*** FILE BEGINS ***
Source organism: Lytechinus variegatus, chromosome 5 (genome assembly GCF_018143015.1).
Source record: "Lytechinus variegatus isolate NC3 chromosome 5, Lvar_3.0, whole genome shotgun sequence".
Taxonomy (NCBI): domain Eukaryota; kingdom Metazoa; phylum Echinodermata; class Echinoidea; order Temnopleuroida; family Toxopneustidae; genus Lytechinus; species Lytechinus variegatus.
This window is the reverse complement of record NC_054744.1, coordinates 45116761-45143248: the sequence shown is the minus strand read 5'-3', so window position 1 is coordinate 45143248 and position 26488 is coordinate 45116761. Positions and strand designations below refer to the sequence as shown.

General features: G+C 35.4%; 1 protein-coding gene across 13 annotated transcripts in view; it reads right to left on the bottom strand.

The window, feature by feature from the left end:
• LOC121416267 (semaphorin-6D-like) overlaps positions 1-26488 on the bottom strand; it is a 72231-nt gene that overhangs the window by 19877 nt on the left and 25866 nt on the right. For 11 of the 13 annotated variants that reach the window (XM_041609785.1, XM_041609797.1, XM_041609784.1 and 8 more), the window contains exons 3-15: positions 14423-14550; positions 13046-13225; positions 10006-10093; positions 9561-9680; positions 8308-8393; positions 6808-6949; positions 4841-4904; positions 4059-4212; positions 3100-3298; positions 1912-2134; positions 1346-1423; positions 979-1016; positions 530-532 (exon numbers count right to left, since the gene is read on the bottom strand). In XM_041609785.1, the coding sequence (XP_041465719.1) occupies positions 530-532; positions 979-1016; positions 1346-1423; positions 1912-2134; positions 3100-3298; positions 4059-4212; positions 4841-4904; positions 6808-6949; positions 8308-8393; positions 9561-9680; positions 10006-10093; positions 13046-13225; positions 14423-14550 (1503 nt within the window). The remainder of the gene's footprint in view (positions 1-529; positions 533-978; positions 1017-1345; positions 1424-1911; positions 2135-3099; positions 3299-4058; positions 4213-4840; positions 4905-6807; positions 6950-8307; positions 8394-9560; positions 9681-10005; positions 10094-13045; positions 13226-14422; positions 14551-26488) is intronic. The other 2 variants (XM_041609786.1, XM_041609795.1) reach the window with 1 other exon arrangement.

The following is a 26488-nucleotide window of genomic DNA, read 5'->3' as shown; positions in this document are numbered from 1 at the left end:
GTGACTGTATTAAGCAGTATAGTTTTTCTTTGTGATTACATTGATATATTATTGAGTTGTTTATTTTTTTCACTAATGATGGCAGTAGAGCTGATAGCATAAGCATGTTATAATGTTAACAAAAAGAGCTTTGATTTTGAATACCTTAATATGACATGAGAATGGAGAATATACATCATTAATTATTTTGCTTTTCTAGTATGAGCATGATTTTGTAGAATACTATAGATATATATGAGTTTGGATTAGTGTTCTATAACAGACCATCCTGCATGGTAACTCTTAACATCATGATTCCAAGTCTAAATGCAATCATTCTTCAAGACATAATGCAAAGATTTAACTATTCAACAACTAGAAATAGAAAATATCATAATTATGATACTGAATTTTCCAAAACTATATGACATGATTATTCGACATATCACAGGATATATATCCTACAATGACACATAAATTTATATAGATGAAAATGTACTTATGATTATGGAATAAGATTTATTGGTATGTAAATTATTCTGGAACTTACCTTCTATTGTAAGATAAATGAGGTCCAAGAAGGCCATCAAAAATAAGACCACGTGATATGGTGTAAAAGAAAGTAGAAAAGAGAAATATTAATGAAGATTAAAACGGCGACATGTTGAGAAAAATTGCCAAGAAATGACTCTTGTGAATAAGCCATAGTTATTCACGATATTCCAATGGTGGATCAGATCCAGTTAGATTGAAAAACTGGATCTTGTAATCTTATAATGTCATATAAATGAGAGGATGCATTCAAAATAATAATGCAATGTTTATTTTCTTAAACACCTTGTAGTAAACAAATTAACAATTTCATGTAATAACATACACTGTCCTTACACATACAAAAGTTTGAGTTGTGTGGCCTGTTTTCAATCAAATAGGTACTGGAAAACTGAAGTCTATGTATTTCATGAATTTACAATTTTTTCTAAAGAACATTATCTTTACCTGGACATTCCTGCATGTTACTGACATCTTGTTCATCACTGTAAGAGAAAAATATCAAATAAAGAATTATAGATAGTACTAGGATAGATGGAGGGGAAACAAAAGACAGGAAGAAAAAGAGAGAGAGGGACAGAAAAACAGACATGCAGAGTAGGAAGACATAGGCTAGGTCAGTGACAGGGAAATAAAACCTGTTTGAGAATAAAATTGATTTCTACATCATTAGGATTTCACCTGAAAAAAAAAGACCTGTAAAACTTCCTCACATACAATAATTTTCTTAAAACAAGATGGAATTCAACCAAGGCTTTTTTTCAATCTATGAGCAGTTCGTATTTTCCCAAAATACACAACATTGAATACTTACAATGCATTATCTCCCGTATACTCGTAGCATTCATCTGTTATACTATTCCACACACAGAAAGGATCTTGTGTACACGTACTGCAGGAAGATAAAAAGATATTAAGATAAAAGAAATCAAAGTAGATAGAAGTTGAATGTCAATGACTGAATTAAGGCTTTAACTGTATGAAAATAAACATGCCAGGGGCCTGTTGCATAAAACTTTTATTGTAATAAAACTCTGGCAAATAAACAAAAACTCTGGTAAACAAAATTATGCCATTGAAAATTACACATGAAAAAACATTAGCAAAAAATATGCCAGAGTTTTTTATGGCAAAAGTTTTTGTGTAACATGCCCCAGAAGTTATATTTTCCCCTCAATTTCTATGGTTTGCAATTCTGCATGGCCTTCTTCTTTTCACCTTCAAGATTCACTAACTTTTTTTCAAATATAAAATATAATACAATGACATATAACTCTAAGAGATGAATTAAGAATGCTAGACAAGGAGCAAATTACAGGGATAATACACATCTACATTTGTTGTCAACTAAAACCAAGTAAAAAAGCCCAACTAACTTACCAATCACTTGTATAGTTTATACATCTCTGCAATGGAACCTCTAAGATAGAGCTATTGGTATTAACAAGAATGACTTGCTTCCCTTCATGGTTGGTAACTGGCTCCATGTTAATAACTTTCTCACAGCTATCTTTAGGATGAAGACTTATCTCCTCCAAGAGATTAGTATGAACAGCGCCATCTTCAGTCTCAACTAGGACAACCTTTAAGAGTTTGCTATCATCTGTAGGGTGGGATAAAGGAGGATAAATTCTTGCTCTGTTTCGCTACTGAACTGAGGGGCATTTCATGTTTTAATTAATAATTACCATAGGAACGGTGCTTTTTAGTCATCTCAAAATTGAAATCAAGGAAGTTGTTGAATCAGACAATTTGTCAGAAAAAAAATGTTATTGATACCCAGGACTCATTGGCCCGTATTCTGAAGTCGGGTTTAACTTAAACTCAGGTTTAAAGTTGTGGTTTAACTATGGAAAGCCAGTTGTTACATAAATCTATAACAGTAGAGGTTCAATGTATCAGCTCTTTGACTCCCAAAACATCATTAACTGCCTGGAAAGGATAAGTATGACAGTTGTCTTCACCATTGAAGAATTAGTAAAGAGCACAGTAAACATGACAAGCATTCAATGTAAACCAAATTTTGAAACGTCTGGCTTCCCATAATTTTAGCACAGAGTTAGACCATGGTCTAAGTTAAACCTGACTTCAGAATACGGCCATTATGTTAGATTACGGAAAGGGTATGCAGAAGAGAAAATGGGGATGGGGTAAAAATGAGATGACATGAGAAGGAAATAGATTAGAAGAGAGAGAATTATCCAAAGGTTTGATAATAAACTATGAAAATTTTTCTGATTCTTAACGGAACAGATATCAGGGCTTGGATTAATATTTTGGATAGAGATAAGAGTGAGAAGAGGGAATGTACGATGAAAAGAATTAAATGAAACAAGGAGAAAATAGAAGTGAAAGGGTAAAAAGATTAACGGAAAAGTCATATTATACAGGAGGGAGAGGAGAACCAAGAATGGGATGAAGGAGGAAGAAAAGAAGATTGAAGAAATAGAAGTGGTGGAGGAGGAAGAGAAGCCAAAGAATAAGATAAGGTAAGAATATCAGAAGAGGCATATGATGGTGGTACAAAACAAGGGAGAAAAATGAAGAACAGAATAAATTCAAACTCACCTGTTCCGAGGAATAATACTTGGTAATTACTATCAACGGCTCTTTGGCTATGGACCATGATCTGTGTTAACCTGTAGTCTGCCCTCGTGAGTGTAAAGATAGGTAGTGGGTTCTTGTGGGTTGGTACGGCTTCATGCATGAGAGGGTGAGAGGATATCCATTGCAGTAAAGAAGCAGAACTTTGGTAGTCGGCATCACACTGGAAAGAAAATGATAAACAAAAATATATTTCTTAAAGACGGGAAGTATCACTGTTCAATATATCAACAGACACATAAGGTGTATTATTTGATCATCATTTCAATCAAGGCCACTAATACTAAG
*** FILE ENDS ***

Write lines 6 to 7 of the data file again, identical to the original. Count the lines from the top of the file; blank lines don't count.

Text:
The window, feature by feature from the left end:
• LOC121416267 (semaphorin-6D-like) overlaps positions 1-26488 on the bottom strand; it is a 72231-nt gene that overhangs the window by 19877 nt on the left and 25866 nt on the right. For 11 of the 13 annotated variants that reach the window (XM_041609785.1, XM_041609797.1, XM_041609784.1 and 8 more), the window contains exons 3-15: positions 14423-14550; positions 13046-13225; positions 10006-10093; positions 9561-9680; positions 8308-8393; positions 6808-6949; positions 4841-4904; positions 4059-4212; positions 3100-3298; positions 1912-2134; positions 1346-1423; positions 979-1016; positions 530-532 (exon numbers count right to left, since the gene is read on the bottom strand). In XM_041609785.1, the coding sequence (XP_041465719.1) occupies positions 530-532; positions 979-1016; positions 1346-1423; positions 1912-2134; positions 3100-3298; positions 4059-4212; positions 4841-4904; positions 6808-6949; positions 8308-8393; positions 9561-9680; positions 10006-10093; positions 13046-13225; positions 14423-14550 (1503 nt within the window). The remainder of the gene's footprint in view (positions 1-529; positions 533-978; positions 1017-1345; positions 1424-1911; positions 2135-3099; positions 3299-4058; positions 4213-4840; positions 4905-6807; positions 6950-8307; positions 8394-9560; positions 9681-10005; positions 10094-13045; positions 13226-14422; positions 14551-26488) is intronic. The other 2 variants (XM_041609786.1, XM_041609795.1) reach the window with 1 other exon arrangement.